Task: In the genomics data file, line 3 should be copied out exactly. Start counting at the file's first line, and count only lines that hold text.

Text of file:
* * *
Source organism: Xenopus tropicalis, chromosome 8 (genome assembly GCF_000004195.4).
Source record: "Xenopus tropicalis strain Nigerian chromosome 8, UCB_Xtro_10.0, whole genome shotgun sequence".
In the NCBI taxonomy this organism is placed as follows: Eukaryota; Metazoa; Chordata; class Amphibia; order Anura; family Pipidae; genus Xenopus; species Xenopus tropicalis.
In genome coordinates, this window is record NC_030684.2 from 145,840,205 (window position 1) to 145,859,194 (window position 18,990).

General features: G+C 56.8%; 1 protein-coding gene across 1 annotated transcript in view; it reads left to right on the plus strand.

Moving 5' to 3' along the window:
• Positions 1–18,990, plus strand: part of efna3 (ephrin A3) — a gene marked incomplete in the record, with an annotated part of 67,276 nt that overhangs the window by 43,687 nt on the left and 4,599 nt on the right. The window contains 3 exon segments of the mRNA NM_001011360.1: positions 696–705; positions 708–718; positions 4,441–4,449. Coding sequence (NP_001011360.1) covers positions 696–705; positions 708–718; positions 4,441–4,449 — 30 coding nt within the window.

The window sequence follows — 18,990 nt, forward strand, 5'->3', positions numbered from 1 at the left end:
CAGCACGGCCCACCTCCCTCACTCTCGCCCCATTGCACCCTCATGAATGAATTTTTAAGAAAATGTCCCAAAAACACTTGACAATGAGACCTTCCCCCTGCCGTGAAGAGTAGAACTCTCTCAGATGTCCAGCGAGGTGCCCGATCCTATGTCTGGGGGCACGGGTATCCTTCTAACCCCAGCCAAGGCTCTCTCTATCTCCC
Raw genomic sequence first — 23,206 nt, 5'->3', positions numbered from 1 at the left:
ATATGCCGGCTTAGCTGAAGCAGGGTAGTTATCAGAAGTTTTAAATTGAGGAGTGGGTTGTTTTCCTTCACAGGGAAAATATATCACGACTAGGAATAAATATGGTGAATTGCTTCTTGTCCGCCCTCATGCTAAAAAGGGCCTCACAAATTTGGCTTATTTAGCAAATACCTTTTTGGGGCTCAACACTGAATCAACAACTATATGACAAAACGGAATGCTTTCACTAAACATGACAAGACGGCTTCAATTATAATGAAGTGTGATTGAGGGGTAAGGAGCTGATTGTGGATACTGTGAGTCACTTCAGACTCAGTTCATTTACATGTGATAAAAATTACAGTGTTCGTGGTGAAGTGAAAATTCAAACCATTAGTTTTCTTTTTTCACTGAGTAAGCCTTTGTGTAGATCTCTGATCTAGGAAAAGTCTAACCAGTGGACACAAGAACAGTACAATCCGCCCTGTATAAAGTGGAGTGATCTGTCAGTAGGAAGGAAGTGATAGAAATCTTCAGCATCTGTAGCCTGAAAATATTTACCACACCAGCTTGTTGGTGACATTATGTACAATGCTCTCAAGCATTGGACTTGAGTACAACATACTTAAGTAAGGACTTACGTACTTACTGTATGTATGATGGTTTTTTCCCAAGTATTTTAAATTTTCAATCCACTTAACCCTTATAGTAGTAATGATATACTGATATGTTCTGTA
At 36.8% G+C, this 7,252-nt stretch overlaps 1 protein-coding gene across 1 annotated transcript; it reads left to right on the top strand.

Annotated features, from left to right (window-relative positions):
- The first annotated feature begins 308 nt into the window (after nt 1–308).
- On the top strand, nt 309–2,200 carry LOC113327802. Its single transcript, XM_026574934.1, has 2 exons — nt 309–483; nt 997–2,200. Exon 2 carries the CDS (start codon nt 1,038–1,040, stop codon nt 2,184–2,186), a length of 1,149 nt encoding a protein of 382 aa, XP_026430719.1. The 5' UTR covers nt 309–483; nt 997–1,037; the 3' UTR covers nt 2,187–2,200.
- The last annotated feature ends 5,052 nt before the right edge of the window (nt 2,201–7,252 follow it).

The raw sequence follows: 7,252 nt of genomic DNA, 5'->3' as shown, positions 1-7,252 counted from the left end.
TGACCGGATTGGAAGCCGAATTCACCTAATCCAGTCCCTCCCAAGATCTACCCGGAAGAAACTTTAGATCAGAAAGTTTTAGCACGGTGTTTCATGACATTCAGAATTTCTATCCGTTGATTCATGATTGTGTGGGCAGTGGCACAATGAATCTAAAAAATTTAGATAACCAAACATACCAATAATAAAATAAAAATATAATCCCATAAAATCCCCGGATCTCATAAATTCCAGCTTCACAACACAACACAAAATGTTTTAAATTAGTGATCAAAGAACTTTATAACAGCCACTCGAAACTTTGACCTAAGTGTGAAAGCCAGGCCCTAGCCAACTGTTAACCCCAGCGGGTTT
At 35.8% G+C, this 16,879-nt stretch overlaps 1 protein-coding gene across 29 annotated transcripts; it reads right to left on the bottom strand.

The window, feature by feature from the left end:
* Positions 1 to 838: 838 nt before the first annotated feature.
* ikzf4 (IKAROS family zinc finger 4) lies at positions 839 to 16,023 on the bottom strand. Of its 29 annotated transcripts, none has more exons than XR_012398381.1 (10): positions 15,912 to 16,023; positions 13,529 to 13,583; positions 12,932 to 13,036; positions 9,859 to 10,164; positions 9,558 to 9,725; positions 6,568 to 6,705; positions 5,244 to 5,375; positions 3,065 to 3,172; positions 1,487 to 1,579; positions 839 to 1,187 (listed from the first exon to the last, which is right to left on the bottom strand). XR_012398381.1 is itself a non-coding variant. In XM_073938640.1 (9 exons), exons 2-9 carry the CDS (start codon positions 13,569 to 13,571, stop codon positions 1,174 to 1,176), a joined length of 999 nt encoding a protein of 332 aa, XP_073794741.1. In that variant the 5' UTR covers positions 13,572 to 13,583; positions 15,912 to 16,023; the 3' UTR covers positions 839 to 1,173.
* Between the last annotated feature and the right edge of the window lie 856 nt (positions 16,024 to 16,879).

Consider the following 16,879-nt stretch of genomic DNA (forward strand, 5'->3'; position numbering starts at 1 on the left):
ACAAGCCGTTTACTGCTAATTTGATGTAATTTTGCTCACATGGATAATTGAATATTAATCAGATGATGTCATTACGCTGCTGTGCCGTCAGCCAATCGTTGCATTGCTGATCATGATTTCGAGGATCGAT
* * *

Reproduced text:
In the NCBI taxonomy this organism is placed as follows: Eukaryota; Metazoa; Chordata; class Amphibia; order Anura; family Pipidae; genus Xenopus; species Xenopus tropicalis.